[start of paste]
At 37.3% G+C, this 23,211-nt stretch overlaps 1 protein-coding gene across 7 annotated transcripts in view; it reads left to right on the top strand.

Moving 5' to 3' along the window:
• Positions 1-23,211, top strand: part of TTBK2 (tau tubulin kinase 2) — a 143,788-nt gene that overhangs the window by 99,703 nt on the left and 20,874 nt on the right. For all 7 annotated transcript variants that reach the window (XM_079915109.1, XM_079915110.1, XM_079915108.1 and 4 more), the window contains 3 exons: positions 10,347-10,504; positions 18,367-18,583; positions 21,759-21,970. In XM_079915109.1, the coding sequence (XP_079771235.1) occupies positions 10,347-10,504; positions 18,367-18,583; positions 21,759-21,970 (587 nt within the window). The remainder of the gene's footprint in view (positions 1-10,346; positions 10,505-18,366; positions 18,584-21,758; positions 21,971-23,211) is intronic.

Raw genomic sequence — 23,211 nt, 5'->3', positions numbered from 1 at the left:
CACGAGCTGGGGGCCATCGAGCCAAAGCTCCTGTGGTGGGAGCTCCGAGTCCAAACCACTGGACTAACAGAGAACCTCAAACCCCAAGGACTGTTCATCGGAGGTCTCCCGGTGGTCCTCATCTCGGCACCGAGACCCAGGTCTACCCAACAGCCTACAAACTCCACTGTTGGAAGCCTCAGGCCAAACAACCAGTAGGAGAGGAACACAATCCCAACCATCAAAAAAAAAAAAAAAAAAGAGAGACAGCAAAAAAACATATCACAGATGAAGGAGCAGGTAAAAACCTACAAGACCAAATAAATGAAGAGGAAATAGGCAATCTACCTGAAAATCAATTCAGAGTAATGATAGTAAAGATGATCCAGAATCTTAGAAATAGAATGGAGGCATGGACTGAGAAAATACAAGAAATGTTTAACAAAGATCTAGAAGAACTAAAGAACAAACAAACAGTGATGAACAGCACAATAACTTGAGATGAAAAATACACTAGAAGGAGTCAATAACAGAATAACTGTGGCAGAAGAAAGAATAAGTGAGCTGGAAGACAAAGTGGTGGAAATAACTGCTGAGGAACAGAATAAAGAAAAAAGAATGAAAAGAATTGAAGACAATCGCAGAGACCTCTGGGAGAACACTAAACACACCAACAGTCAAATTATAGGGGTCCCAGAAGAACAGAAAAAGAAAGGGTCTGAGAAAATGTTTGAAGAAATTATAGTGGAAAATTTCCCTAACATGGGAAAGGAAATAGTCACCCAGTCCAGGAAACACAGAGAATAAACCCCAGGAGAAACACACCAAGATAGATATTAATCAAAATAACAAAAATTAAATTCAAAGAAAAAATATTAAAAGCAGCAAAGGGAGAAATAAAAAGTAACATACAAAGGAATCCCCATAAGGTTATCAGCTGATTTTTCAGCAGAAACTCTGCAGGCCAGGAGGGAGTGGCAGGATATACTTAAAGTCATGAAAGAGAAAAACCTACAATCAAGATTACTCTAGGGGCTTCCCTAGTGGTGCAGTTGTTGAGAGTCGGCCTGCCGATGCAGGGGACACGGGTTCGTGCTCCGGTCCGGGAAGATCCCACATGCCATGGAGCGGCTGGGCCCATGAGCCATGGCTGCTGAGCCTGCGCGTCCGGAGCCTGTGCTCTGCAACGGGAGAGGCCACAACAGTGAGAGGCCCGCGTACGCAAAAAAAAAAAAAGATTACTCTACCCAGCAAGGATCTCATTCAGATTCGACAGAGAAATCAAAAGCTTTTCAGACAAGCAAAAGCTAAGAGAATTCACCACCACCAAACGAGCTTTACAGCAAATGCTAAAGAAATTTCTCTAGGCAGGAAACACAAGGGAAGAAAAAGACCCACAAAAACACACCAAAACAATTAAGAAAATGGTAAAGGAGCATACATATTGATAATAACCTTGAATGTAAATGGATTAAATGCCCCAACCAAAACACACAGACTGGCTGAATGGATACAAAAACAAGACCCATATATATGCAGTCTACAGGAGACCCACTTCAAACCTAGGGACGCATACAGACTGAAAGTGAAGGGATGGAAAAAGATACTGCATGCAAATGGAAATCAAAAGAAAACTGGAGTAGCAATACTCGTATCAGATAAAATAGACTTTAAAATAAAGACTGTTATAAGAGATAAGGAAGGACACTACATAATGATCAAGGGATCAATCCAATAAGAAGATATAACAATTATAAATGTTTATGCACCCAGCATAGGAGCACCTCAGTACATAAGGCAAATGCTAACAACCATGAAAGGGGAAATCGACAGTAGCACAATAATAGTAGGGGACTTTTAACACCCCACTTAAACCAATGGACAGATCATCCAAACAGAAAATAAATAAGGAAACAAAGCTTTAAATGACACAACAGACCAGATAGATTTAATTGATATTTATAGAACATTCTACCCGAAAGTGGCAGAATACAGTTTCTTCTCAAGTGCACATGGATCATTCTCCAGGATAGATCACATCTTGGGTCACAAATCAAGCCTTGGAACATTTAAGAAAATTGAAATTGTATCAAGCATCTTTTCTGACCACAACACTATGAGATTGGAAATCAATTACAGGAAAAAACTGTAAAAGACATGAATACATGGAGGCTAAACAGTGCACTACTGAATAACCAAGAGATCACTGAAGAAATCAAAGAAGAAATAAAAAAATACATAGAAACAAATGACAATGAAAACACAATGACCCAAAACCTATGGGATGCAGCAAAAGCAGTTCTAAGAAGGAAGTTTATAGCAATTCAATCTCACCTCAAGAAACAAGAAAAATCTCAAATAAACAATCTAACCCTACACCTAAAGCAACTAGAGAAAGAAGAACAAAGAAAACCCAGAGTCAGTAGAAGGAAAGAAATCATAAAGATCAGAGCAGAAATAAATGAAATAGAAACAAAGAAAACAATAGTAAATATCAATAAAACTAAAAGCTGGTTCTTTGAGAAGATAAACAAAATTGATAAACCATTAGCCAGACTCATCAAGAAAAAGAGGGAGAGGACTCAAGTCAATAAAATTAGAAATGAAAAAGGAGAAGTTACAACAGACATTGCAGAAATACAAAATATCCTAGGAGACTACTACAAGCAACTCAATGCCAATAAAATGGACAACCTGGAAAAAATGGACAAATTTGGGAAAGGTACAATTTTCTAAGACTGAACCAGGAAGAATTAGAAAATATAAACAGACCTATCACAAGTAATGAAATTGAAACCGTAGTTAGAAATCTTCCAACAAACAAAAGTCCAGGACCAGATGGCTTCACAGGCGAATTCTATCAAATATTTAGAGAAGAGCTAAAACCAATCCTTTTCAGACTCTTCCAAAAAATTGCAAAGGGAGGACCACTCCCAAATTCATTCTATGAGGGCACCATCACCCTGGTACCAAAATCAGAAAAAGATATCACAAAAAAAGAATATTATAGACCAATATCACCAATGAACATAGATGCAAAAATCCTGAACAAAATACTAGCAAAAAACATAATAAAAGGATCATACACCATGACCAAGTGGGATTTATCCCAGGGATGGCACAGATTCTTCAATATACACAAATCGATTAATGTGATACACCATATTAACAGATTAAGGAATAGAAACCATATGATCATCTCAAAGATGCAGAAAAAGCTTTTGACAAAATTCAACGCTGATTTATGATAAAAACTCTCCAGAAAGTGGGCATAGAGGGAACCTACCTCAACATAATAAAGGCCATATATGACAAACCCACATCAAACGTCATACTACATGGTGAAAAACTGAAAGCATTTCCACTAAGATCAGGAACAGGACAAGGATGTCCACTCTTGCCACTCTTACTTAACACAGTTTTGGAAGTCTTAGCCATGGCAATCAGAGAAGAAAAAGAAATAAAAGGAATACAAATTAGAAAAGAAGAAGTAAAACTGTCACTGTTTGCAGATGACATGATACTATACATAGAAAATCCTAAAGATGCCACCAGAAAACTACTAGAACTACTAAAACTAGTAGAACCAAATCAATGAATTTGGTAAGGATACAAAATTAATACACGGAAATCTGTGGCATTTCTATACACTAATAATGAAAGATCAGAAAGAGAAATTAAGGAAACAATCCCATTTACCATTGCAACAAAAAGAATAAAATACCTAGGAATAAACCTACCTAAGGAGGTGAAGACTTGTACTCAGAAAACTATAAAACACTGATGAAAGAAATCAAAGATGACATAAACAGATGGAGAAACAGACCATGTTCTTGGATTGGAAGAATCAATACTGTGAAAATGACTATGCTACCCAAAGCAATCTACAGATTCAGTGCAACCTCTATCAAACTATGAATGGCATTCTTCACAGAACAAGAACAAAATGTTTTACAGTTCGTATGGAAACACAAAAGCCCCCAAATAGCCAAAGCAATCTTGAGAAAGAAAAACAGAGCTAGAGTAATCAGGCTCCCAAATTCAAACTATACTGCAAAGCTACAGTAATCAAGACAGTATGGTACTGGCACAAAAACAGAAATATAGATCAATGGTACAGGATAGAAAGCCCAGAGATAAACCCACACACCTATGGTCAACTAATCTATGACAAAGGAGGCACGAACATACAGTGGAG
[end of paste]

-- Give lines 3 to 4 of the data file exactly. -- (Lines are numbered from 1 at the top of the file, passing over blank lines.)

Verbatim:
• Positions 1-23,211, top strand: part of TTBK2 (tau tubulin kinase 2) — a 143,788-nt gene that overhangs the window by 99,703 nt on the left and 20,874 nt on the right. For all 7 annotated transcript variants that reach the window (XM_079915109.1, XM_079915110.1, XM_079915108.1 and 4 more), the window contains 3 exons: positions 10,347-10,504; positions 18,367-18,583; positions 21,759-21,970. In XM_079915109.1, the coding sequence (XP_079771235.1) occupies positions 10,347-10,504; positions 18,367-18,583; positions 21,759-21,970 (587 nt within the window). The remainder of the gene's footprint in view (positions 1-10,346; positions 10,505-18,366; positions 18,584-21,758; positions 21,971-23,211) is intronic.

Raw genomic sequence — 23,211 nt, 5'->3', positions numbered from 1 at the left: